Bill Rau deals in rubies and Rembrandts, and if you told him a year ago he’d be traveling to England to buy an old lump of coal, he would have called you crazy.
Then he saw it — a “monumental specimen” excavated from an Italian mine in the 1890s.
“I had to buy it,” he thought. “This is a museum piece that was not in a museum.”
Mr. Rau, CEO of M.S. Rau Antiques in New Orleans, said there’s been strong interest in the piece — listed on the company’s website for $34,500 — though none from the coal industry.
“This would have been a glorious thing to put in an office,” he said. “[But] coal people aren’t feeling terribly wealthy at the moment.”
Demand for the commodity has been dropping as competing fuels become less expensive. And in the past few weeks, coal companies have seen major banks turning their backs on the industry in public.
News that Morgan Stanley, Wells Fargo, Citigroup and Bank of America had all released coal lending policies that pledge to decrease credit availability to the sector met with much fanfare a few week ago around the time of the Paris Climate Conference, where world leaders met to hammer out an agreement on keeping global temperature at manageable levels.
“2015: The year banking’s behemoths went green,” announced a headline on Mineweb.com.
That sentiment, that coal’s best days are behind it, feeds into the allure of Mr. Rau’s slab of coal, he said.
It’s about the presentation. His specimen is enshrined in a custom-built wooden case, which Mr. Rau imagines could sell empty for $25,000. It is inscribed to commemorate the mine where it was unearthed, Ribolla, and the age of the rock, 300 million years.
Until the mining company was sold in the 1960s, the show piece greeted visitors to its lobby in Tuscany. Then it was sold to an English antiques dealer, where Mr. Rau found it.
The price tag is also about what the piece represents — a time when coal was king, “which was, I guess, probably until last week,” Mr. Rau joked, pouring a bit of salt on the wounds of the cash-strapped, environmentally unpopular fossil fuel.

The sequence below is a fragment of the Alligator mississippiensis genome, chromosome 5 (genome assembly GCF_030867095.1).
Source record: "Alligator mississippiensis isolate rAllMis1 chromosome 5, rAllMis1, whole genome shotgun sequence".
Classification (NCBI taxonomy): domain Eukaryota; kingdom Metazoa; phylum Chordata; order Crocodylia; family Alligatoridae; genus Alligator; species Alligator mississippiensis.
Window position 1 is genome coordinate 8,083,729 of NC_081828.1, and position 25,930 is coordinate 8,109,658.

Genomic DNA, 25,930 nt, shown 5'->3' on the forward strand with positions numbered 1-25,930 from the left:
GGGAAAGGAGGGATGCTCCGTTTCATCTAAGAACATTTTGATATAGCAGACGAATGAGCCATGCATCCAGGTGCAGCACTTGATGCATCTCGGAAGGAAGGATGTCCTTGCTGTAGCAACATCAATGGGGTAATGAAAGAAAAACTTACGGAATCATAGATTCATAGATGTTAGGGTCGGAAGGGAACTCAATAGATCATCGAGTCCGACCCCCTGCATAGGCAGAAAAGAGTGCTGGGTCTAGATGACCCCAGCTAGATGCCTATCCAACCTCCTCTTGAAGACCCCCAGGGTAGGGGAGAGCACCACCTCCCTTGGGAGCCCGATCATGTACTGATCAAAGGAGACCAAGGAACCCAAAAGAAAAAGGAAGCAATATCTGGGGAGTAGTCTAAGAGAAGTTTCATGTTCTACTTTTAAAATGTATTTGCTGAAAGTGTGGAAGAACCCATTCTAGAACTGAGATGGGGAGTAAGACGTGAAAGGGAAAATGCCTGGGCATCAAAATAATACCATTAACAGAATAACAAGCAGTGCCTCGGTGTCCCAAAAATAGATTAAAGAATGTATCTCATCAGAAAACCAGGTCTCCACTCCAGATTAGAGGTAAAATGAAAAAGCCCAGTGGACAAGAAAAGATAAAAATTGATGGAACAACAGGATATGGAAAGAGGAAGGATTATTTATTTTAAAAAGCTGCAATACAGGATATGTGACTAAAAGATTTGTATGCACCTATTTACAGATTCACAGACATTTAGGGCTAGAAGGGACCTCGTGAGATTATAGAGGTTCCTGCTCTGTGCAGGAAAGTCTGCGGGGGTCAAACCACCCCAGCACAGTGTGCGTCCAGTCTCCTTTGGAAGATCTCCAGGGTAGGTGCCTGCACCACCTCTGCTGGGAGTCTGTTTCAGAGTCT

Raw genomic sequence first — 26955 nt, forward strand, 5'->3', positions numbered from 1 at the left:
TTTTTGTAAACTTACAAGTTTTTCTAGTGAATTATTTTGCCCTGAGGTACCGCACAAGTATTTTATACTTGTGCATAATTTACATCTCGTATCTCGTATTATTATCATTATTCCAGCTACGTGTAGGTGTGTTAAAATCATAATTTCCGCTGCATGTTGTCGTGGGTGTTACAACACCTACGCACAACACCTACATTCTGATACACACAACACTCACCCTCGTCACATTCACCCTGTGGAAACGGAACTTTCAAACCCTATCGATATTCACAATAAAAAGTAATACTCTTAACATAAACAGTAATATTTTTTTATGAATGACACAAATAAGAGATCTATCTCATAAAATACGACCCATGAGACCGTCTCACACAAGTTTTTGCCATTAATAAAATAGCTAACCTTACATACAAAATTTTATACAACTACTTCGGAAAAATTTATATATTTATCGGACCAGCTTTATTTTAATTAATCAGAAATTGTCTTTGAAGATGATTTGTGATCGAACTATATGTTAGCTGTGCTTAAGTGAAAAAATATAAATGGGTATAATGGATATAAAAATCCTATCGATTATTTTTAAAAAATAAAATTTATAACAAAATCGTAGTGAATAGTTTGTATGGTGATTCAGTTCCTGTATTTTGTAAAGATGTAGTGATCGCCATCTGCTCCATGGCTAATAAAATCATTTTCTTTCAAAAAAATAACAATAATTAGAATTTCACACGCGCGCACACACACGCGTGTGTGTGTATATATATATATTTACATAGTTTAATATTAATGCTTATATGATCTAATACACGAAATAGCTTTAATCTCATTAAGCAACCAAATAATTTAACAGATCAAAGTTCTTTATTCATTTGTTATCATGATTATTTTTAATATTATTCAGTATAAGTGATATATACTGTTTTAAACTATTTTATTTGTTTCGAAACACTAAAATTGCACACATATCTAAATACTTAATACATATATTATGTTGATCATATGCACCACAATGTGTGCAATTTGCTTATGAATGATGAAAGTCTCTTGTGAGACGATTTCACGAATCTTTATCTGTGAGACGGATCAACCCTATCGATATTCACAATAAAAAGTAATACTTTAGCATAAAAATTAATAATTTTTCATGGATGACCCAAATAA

Even as financial support for coal seems to have taken a beating — as governments and major commercial banks announce they will limit funding for coal extraction and combustion activities — the fine print likely isn’t as forbidding as the headlines.
At least eight global banks have policies guiding their support of coal mining and power projects, but analysts say that’s more a sign of coal’s economic pickle than an environmental statement.
“I doubt their board of directors cares that much about the environment,” said Spencer Cutter, an equity analyst at Bloomberg Intelligence.
“I wonder if the banks are saying one of the reasons we’re pulling back from coal is environmental — and that may be the case in certain cases — but at the same time banks are economically driven. I think they may just be trying to use that as a way to rationalize — ‘Hey, the coal sector’s going down the tube and we want to get out,'” he said.
Wells Fargo said as much in its policy. The bank cited cheaper fuels, environmental compliance costs and increased energy efficiency pushing coal generation out of business. “Our understanding of the risk factors existing in this industry has influenced our credit and capital markets decisions.”
That doesn’t mean Wells Fargo is out of the coal game entirely. It was a leading underwriter of $700 million in bonds for Cecil-based Consol Energy Inc. and Cloud Peak Energy this year.
The unifying theme in all these coal policies is added scrutiny in risk assessment and senior level approval of loans to the industry, although some banks have made specific pledges.
Morgan Stanley and Goldman Sachs, for example, said they won’t fund mountaintop removal mining and won’t give money to companies that do a lot of it. They also won’t finance new coal power plants in the U.S. and other developed nations, although those aren’t being built anyway because of tightening environmental regulations and competition from cheap natural gas.
Earlier this year, Goldman Sachs was an underwriter of a bond issue for Murray Energy Corp., the largest privately owned coal company in the U.S., headquartered in Ohio.
Citigroup said it would continue to decrease its coal financing activity, but didn’t rule anything out. Funding for projects would require senior approval, the bank said, and would be based on “due diligence” and the coal company’s environmental, safety, and corporate governance performance, as well as human rights.
“They should have been doing that for the last 20 years,” Mr. Cutter said. “That shouldn’t be anything new but a heightened focus.”
Citigroup is the leading bank providing financing for Alpha Natural Resources’ bankruptcy reorganization.
(c)2015 the Pittsburgh Post-Gazette
This article was written by Anya Litvak from Pittsburgh Post-Gazette and was legally licensed through the NewsCred publisher network.